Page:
Contracts are essential agreements that help to ensure that everyone involved receives what they expect. There are two main types of contracts: valid and voidable, and people use them for several reasons, including business deals, renting property, or creating a partnership. A voidable contract is a popular type of contract that can get voided by one or more parties at their discretion.
Understanding voidable contracts
A voidable contract is an agreement between two or more parties that can get canceled by one of the parties if certain conditions are not met. This type of contract provides a legal way to exit the agreement without breach of contract issues, unlike a breach of contract involving legal action and potential penalties.
When might a contract be considered voidable?
The most common reason for a contract to be voidable is when one party has misrepresented themselves or the terms of the agreement. For example, if one party lies about their qualifications or experience to get a job, that would be grounds for the other party to cancel the contract. Other reasons for breach of contract issues might include breach of trust, breach of warranties or breach of fiduciary duty.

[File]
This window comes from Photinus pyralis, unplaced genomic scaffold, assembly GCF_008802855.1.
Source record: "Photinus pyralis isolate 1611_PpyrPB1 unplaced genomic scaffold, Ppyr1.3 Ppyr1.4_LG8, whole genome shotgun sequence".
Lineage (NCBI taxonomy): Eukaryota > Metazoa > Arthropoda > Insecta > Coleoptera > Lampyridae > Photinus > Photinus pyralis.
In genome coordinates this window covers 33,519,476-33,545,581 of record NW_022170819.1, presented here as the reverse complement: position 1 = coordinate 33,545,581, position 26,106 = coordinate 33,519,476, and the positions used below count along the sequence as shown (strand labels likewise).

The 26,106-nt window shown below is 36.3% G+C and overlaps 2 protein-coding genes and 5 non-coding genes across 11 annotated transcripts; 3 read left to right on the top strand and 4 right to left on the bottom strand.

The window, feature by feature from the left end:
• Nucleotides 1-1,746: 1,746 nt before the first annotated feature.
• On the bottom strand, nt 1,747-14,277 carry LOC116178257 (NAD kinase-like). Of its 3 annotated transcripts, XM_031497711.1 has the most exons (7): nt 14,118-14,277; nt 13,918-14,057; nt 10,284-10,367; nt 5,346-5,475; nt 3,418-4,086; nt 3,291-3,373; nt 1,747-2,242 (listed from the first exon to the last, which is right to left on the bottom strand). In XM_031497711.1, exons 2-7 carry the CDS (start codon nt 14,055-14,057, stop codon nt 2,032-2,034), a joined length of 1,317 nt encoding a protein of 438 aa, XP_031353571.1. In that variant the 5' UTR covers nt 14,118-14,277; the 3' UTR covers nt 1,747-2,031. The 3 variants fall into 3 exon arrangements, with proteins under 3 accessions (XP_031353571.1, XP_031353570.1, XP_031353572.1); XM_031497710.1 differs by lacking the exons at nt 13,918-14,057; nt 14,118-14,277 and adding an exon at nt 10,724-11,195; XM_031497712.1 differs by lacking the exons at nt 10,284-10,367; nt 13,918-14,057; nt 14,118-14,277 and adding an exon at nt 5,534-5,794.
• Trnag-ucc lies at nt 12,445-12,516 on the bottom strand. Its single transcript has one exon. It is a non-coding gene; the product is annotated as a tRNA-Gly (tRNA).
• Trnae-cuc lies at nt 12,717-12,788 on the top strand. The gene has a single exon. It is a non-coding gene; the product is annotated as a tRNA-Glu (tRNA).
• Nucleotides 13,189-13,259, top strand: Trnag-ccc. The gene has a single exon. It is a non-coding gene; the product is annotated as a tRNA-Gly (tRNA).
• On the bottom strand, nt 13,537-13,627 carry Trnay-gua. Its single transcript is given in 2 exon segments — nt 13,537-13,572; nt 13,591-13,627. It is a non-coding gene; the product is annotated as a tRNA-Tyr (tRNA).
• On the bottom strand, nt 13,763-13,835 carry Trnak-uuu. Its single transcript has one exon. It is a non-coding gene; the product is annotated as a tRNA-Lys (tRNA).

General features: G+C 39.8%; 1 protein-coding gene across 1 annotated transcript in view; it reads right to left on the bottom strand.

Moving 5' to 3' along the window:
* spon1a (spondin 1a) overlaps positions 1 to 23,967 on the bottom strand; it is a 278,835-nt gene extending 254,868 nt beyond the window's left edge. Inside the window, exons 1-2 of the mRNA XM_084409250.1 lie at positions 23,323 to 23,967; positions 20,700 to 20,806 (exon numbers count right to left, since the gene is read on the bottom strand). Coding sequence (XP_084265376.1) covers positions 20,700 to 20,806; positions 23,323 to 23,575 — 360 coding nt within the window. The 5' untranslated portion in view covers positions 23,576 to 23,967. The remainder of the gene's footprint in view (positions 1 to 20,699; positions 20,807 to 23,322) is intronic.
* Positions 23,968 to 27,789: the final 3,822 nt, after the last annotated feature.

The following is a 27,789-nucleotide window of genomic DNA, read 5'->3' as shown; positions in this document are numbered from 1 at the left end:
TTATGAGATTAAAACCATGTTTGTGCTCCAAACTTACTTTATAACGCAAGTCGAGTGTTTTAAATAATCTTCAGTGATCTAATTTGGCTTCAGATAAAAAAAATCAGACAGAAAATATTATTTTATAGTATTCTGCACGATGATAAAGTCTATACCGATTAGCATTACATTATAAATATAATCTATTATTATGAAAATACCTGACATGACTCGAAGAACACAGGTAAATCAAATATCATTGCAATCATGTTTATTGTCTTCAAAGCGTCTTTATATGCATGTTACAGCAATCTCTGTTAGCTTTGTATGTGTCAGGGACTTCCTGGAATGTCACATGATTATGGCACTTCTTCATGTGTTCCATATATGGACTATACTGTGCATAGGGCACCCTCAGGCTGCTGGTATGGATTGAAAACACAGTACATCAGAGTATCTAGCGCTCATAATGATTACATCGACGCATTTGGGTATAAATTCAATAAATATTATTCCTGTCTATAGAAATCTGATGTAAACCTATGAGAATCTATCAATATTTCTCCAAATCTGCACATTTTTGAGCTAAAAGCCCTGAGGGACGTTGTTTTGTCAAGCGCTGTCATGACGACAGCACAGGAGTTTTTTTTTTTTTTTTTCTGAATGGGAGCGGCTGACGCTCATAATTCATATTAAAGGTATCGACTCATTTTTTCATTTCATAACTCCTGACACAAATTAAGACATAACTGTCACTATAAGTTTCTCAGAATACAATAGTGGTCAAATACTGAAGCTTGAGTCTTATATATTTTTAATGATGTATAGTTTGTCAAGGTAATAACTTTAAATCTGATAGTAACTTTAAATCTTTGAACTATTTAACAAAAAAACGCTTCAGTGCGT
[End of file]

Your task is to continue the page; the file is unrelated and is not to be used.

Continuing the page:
What happens after a voidable contract gets voided?
After the contract has been voided, both parties are no longer bound by its terms and conditions. The aggrieved party may be able to seek compensation for any losses or damages incurred due to the breach of contract. Alternatively, the parties may choose to renegotiate the terms of the agreement or come to an amicable solution outside of court.
A voidable contract provides a way for people to exit agreements without breach of contract issues, and it allows for parties to renegotiate the terms of their agreement. It is important to remember that breach of trust, breach of warranty or fiduciary duty can all be valid reasons for voiding a contract.